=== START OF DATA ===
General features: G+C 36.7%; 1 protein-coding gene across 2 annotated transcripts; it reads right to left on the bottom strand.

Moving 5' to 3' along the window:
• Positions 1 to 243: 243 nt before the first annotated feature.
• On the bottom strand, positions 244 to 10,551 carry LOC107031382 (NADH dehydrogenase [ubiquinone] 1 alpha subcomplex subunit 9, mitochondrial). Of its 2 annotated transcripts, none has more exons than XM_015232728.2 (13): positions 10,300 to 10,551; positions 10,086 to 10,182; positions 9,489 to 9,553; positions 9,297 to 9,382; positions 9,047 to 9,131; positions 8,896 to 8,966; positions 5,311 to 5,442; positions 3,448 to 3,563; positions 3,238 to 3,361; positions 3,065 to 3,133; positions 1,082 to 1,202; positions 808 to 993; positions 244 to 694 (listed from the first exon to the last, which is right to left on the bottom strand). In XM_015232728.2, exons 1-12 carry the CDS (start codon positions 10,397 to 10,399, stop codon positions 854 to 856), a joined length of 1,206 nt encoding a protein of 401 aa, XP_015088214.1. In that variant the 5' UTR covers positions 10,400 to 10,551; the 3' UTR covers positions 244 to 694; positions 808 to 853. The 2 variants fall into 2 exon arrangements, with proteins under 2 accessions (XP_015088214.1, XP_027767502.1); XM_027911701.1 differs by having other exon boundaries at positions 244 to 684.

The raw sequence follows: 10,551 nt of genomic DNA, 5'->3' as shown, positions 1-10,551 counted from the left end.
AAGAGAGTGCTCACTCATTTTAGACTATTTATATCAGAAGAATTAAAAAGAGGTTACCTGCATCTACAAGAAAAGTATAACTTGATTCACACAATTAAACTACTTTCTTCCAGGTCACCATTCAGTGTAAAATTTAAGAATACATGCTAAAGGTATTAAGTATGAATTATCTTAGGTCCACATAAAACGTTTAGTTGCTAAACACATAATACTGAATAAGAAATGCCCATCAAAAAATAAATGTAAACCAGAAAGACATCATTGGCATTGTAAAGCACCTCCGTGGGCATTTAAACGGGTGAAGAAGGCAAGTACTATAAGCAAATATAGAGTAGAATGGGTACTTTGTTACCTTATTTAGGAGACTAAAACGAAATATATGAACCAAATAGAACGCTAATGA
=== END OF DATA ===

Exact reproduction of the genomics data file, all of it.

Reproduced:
General features: G+C 36.7%; 1 protein-coding gene across 2 annotated transcripts; it reads right to left on the bottom strand.

Moving 5' to 3' along the window:
• Positions 1 to 243: 243 nt before the first annotated feature.
• On the bottom strand, positions 244 to 10,551 carry LOC107031382 (NADH dehydrogenase [ubiquinone] 1 alpha subcomplex subunit 9, mitochondrial). Of its 2 annotated transcripts, none has more exons than XM_015232728.2 (13): positions 10,300 to 10,551; positions 10,086 to 10,182; positions 9,489 to 9,553; positions 9,297 to 9,382; positions 9,047 to 9,131; positions 8,896 to 8,966; positions 5,311 to 5,442; positions 3,448 to 3,563; positions 3,238 to 3,361; positions 3,065 to 3,133; positions 1,082 to 1,202; positions 808 to 993; positions 244 to 694 (listed from the first exon to the last, which is right to left on the bottom strand). In XM_015232728.2, exons 1-12 carry the CDS (start codon positions 10,397 to 10,399, stop codon positions 854 to 856), a joined length of 1,206 nt encoding a protein of 401 aa, XP_015088214.1. In that variant the 5' UTR covers positions 10,400 to 10,551; the 3' UTR covers positions 244 to 694; positions 808 to 853. The 2 variants fall into 2 exon arrangements, with proteins under 2 accessions (XP_015088214.1, XP_027767502.1); XM_027911701.1 differs by having other exon boundaries at positions 244 to 684.

The raw sequence follows: 10,551 nt of genomic DNA, 5'->3' as shown, positions 1-10,551 counted from the left end.
AAGAGAGTGCTCACTCATTTTAGACTATTTATATCAGAAGAATTAAAAAGAGGTTACCTGCATCTACAAGAAAAGTATAACTTGATTCACACAATTAAACTACTTTCTTCCAGGTCACCATTCAGTGTAAAATTTAAGAATACATGCTAAAGGTATTAAGTATGAATTATCTTAGGTCCACATAAAACGTTTAGTTGCTAAACACATAATACTGAATAAGAAATGCCCATCAAAAAATAAATGTAAACCAGAAAGACATCATTGGCATTGTAAAGCACCTCCGTGGGCATTTAAACGGGTGAAGAAGGCAAGTACTATAAGCAAATATAGAGTAGAATGGGTACTTTGTTACCTTATTTAGGAGACTAAAACGAAATATATGAACCAAATAGAACGCTAATGA